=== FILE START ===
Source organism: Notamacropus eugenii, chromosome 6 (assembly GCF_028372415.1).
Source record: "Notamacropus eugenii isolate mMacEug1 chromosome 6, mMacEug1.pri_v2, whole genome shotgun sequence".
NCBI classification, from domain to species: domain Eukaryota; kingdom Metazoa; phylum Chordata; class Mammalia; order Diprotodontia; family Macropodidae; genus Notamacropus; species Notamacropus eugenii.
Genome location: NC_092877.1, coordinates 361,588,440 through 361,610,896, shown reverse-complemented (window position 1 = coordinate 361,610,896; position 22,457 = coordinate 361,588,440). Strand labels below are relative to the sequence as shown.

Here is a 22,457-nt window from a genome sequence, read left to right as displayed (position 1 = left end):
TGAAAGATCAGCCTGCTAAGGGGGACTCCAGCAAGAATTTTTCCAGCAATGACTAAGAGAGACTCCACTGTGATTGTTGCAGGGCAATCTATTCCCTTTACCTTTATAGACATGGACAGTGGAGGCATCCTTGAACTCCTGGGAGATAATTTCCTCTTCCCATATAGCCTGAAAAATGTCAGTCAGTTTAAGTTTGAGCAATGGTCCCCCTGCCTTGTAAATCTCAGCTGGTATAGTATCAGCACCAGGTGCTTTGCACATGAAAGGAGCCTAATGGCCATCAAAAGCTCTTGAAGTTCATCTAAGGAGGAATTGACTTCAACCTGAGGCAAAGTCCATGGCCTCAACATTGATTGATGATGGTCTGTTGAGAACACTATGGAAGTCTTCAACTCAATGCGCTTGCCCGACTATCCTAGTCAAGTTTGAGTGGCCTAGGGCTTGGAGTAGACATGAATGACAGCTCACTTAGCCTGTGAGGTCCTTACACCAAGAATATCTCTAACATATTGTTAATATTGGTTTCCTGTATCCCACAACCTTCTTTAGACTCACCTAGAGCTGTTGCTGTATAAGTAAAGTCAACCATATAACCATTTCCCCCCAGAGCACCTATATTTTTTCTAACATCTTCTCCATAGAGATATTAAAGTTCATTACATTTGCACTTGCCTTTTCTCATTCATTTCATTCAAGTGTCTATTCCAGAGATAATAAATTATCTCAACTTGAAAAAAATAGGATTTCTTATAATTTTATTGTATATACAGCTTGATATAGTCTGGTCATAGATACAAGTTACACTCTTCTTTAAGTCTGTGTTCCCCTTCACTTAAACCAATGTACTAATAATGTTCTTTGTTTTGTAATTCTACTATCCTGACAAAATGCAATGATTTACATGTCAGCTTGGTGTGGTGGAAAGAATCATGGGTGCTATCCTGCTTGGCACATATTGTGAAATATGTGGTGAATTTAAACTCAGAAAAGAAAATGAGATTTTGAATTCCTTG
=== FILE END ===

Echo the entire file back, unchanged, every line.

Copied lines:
Source organism: Notamacropus eugenii, chromosome 6 (assembly GCF_028372415.1).
Source record: "Notamacropus eugenii isolate mMacEug1 chromosome 6, mMacEug1.pri_v2, whole genome shotgun sequence".
NCBI classification, from domain to species: domain Eukaryota; kingdom Metazoa; phylum Chordata; class Mammalia; order Diprotodontia; family Macropodidae; genus Notamacropus; species Notamacropus eugenii.
Genome location: NC_092877.1, coordinates 361,588,440 through 361,610,896, shown reverse-complemented (window position 1 = coordinate 361,610,896; position 22,457 = coordinate 361,588,440). Strand labels below are relative to the sequence as shown.

Here is a 22,457-nt window from a genome sequence, read left to right as displayed (position 1 = left end):
TGAAAGATCAGCCTGCTAAGGGGGACTCCAGCAAGAATTTTTCCAGCAATGACTAAGAGAGACTCCACTGTGATTGTTGCAGGGCAATCTATTCCCTTTACCTTTATAGACATGGACAGTGGAGGCATCCTTGAACTCCTGGGAGATAATTTCCTCTTCCCATATAGCCTGAAAAATGTCAGTCAGTTTAAGTTTGAGCAATGGTCCCCCTGCCTTGTAAATCTCAGCTGGTATAGTATCAGCACCAGGTGCTTTGCACATGAAAGGAGCCTAATGGCCATCAAAAGCTCTTGAAGTTCATCTAAGGAGGAATTGACTTCAACCTGAGGCAAAGTCCATGGCCTCAACATTGATTGATGATGGTCTGTTGAGAACACTATGGAAGTCTTCAACTCAATGCGCTTGCCCGACTATCCTAGTCAAGTTTGAGTGGCCTAGGGCTTGGAGTAGACATGAATGACAGCTCACTTAGCCTGTGAGGTCCTTACACCAAGAATATCTCTAACATATTGTTAATATTGGTTTCCTGTATCCCACAACCTTCTTTAGACTCACCTAGAGCTGTTGCTGTATAAGTAAAGTCAACCATATAACCATTTCCCCCCAGAGCACCTATATTTTTTCTAACATCTTCTCCATAGAGATATTAAAGTTCATTACATTTGCACTTGCCTTTTCTCATTCATTTCATTCAAGTGTCTATTCCAGAGATAATAAATTATCTCAACTTGAAAAAAATAGGATTTCTTATAATTTTATTGTATATACAGCTTGATATAGTCTGGTCATAGATACAAGTTACACTCTTCTTTAAGTCTGTGTTCCCCTTCACTTAAACCAATGTACTAATAATGTTCTTTGTTTTGTAATTCTACTATCCTGACAAAATGCAATGATTTACATGTCAGCTTGGTGTGGTGGAAAGAATCATGGGTGCTATCCTGCTTGGCACATATTGTGAAATATGTGGTGAATTTAAACTCAGAAAAGAAAATGAGATTTTGAATTCCTTG